9. ERIC BURDON & THE ANIMALS-"Mama Told Me Not To Come"
Eons before Three Dog Night charted with this Randy Newman track Eric Burdon and the newly revamped Animals cut it in 1966 where it was originally intended as their Decca debut backing "Help Me Girl" but was inexplicably withdrawn at the 11th hour with "See See Rider" taking it's place. Pity because it really works, thanks in no small part to a horn section.

10. MEL TORME-"Games People Play"
In '69 the Velvet Fog took a crack at Joe South's social observation smash with some cool results. It's in essence one half schmaltz-supper club Vegas and one half jazz. Regardless it's amazing all down to Mel's subtle but cool vocal style.

Tuesday, October 30, 2018

The Vapors Live In NYC 10/21/18

The Vapors at the Mercury Lounge, NYC photo c/o Michelle Lyons Buckner

Band reunions are always a dodgy affair, especially ones from the 80's. There's two versions of the Beat out there (depending on which continent you're on) each fronted by one original member and a host of young faces in the line up with no other originals in the line up. Then there's that farce called Big Country sans deceased original lead singer Stuart Adamson (ditto for a Jez Bird-less Lambrettas) a Members without Nicky Tesco, a Stranglers with two original members (one of them is NOT Hugh Cornwell) and don't even get me started on From The Jam and what are there like two original members left in The Specials these days?!

So with all that said I was cautiously skeptical when it was announced on Instagram that The Vapors would be coming to NYC. But the photos looked promising with lead singer/rhythm guitarist David Fenton on board with lead guitarist Ed Bazalgette and bassist Howard Smith with "new guy" Michael Bowes occupying the drum seat.  But like me the rest of the East Coast jumped at the chance to see them so much that three nights in a row at NYC's Mercury Lounge were sold out almost immediately as they went on sale.  I had not been to the Mercury in almost two decades and the trek in to the Big Apple was long, but it would be worth it.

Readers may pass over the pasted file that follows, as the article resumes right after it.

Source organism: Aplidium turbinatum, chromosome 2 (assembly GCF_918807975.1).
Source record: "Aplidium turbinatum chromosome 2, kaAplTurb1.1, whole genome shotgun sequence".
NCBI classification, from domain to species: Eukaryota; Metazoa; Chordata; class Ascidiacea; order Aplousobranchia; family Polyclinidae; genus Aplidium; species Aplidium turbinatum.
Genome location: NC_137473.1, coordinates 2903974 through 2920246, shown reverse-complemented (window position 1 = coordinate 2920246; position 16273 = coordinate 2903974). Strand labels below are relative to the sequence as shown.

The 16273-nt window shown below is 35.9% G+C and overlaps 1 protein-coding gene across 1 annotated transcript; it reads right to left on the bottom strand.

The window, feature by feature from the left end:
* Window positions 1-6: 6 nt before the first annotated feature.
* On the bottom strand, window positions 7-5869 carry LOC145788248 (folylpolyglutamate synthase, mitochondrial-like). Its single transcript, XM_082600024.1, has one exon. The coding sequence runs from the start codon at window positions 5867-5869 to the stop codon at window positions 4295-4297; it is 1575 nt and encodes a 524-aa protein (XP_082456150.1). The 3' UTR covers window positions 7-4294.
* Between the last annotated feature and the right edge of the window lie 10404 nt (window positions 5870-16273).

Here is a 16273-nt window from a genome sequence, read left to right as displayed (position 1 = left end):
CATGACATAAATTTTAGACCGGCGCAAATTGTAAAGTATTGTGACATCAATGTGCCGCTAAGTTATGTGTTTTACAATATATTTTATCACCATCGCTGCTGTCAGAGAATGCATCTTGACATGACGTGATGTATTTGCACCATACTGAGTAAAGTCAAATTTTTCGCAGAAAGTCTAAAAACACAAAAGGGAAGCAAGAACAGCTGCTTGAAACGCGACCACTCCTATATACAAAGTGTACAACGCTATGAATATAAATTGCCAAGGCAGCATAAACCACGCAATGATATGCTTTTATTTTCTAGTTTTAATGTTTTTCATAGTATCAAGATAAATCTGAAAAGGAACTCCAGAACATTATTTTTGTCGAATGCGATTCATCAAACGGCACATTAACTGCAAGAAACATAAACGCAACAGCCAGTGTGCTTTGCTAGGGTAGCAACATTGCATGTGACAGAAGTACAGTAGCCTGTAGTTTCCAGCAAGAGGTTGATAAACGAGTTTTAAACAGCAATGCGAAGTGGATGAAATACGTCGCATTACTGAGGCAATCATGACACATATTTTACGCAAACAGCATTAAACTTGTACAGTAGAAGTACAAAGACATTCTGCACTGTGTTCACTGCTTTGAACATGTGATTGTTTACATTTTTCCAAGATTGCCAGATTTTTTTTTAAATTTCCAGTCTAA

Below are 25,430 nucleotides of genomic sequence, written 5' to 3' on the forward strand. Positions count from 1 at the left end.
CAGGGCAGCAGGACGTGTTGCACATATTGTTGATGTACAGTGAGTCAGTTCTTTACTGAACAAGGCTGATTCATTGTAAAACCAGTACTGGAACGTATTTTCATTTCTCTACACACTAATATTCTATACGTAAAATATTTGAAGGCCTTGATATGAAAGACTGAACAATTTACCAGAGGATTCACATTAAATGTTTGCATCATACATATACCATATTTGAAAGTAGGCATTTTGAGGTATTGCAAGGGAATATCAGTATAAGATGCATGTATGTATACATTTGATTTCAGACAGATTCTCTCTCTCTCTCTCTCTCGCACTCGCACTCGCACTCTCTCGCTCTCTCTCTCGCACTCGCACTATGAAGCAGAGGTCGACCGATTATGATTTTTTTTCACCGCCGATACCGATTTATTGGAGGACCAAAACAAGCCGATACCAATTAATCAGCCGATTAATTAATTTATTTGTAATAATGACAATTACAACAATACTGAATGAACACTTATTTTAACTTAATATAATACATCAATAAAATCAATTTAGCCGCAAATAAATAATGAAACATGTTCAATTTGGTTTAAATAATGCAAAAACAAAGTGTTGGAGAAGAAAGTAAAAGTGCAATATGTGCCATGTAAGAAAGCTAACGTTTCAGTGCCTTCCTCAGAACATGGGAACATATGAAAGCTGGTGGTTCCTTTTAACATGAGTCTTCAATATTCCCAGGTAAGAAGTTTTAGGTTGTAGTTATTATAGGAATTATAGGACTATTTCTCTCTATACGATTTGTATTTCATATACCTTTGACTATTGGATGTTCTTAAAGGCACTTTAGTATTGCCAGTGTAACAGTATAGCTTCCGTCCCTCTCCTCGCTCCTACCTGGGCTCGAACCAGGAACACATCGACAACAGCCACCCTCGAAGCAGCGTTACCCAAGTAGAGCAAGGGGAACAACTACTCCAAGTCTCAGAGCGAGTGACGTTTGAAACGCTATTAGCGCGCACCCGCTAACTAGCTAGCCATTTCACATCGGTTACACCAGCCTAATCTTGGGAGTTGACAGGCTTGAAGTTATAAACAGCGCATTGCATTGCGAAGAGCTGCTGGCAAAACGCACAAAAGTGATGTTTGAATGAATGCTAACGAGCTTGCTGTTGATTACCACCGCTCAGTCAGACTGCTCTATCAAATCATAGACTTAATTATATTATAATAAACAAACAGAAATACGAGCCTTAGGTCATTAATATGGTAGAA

Opening act The Split Squad's line up read like a Who's Who of power pop with Plimsoul Eddie Munoz on guitar, Fleshtone Keith Streng on guitar, Blondie's legendary Clem Burke on skins,  Josh Kantor, an organist from the Boston Red Sox on keyboards and a gent named Michael Giblin on lead vocals and bass. They were a tough act to follow playing a raucously delightful set of some heavy duty power pop (with a cool cover of The Small Face's "Sorry She's Mine" in there) and kept it short and very sweet.

The Vapors at the Mercury Lounge, NYC photo c/o Michelle Lyons Buckner
And so it was following such a heavy opener that the Vapors bounded onstage to a thunderous applause from the largest gathering of 50-somethings I'd seen since my last Paul Weller show 3 or 4 years ago.  Clearly by the looks of the young guitar player they were down to two original members (lead singer David Fenton later mentioned mid set "you may have noticed that Ed Bazalgette isn't with us, he couldn't come so this is my son Dan").  Despite a bit of O.T.T. onstage swagger Dan didn't miss a note and complimented the band perfectly in the music department. They launched into their first number, "Bunkers" like a well oiled machine and all around I noticed wide eyed, jaws agape punters who like me were in the process of being blown away. Throughout the gig I realized how intricate and melodic their material always was, clearly The Vapors were NEVER four chord wonders! Their 18 track set included just two new numbers as they played a host of tunes from their two LP's "New Clear Days" and "Magnets" and some B-sides as well (yes I'm a bit of a Homer Simpson when it comes to that: "play the old crap!") !  Highlights were a brilliant "Silver Machines" with it's complex melodies, the moody and bleak "Magnets" and my favorite "Waiting For The Weekend". They played "Trains", "News At 10",  "Jimmie Jones" and even their only US hit "Turning Japanese" (something of a stereotype and a bad punch line for idiots who slagged them off back then). They all sounded amazingly fresh. The whole set was brilliant and executed with precision and flawlessly performed and best of all David Fenton's voice sounded the same as it did 38 years ago. The band were clearly bowled over by their reception and their playing certainly showed it! Let's hope they're back again soon because in another 38 years...

Mercury Lounge 10/21/18 Setlist:
Live At The Marquee
Silver Machines
King L
One Of My Dreams
Spring Collection
Jimmie Jones
Waiting For The Weekend
Letter From Hiro
Turning Japanese
News At Ten

Here Comes The Judge

Monday, October 29, 2018

The Action Is Here! The Action's "Shadows And Reflections" new box set reviewed!

Apart from Monkeypicks  I don't think there's a bigger Action fan in the world like me so when it was announced that there was going to be a four CD set of their entire catalog I freaked. Not since their excellent tome "In The Lap Of The Mods" Action book have I been so excited to see a package arrive at my door!